“Unfortunately when you’ve had somebody who’s gone through this experience, really, you could shorthand all of that-- the emotion, the way you go through it because you basically know how it goes and want to go through it quickly. It’s never really like that when you’re going through it [though]. Time slows down and everything hurts more, and so being able to talk directly to the reader that way brings you more present.”

Because Smidge’s presence was so heavy in the lives of her family, friends, and the readers by proxy, Ribon never wanted to expand too far past Danielle’s life once Smidge was gone, even if that meant summing up a lot of years in only a few short paragraphs in the closing of the letter to Jenny.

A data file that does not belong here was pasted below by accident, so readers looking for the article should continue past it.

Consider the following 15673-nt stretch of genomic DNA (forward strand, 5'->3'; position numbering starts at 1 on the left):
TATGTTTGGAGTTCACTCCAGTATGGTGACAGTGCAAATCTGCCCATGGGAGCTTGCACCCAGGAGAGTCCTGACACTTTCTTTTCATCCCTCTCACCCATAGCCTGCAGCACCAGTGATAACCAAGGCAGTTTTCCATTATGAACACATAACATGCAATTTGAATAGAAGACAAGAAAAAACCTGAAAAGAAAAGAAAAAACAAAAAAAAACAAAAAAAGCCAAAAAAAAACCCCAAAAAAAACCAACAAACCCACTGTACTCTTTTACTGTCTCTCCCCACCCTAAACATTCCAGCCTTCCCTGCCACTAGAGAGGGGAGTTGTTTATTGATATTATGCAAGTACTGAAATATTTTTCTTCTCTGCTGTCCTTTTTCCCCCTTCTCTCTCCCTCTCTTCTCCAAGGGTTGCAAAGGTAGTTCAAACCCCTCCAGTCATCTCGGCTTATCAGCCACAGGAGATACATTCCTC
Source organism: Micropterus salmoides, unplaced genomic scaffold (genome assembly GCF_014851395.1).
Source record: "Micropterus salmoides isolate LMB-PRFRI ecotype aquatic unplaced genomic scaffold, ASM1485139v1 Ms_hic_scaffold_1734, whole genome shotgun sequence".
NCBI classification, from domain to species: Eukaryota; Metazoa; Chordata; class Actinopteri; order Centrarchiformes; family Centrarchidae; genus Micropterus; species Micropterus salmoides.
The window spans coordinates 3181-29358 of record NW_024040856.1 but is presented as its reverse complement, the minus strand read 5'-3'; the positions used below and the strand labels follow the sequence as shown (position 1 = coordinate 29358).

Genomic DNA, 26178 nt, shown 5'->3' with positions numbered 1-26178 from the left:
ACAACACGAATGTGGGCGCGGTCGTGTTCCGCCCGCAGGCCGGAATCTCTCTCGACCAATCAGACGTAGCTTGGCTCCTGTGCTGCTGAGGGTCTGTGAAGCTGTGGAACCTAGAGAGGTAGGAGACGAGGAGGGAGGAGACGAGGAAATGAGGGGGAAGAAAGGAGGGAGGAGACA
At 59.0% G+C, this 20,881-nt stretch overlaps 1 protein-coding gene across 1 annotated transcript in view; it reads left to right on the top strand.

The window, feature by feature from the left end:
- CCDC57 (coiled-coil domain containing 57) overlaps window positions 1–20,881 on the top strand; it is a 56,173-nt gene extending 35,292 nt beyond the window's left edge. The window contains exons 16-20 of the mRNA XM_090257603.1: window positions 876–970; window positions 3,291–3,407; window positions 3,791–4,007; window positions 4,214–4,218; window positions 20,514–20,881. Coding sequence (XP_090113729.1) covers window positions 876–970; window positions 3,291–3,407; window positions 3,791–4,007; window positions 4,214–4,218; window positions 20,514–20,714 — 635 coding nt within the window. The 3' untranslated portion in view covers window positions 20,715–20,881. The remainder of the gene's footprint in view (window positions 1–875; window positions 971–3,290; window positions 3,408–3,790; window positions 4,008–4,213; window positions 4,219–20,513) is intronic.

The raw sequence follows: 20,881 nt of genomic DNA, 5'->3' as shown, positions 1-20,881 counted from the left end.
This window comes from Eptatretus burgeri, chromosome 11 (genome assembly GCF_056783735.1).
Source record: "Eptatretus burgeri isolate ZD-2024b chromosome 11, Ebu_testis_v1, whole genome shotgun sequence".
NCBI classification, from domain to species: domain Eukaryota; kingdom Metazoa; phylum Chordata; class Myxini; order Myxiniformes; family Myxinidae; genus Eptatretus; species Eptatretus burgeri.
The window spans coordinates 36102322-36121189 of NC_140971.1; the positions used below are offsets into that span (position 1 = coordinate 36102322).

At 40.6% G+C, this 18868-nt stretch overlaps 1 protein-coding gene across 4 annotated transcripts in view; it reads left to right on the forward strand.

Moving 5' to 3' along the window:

“For me it’s such a story about Danielle and Smidge that without that driving force and that anchor and that person, without her, I had a hard time feeling like there’s more in there,” Ribon spoke frankly. “I didn’t want to do a story that told what happened to Jenny. If I spend a lot of years talking about Danielle and Jenny and Henry’s life together, then you start thinking ‘Well maybe she did have a new life with this family, and maybe they should be together.’ But it always felt like Danielle knew her place, her job, and she never for a second forgot that she was just doing what she needed to do for Smidge."

Obviously Smidge's big personality filled Ribon while writing-- enough to fill the three hundred and thirty-six pages from cover to cover-- but I can only hope her story is deemed big enough to also take over the screen soon, too. We could certainly use a visionary like Smidge, a good friend like Smidge, and most importantly, an inspiration like Ribon in our lives.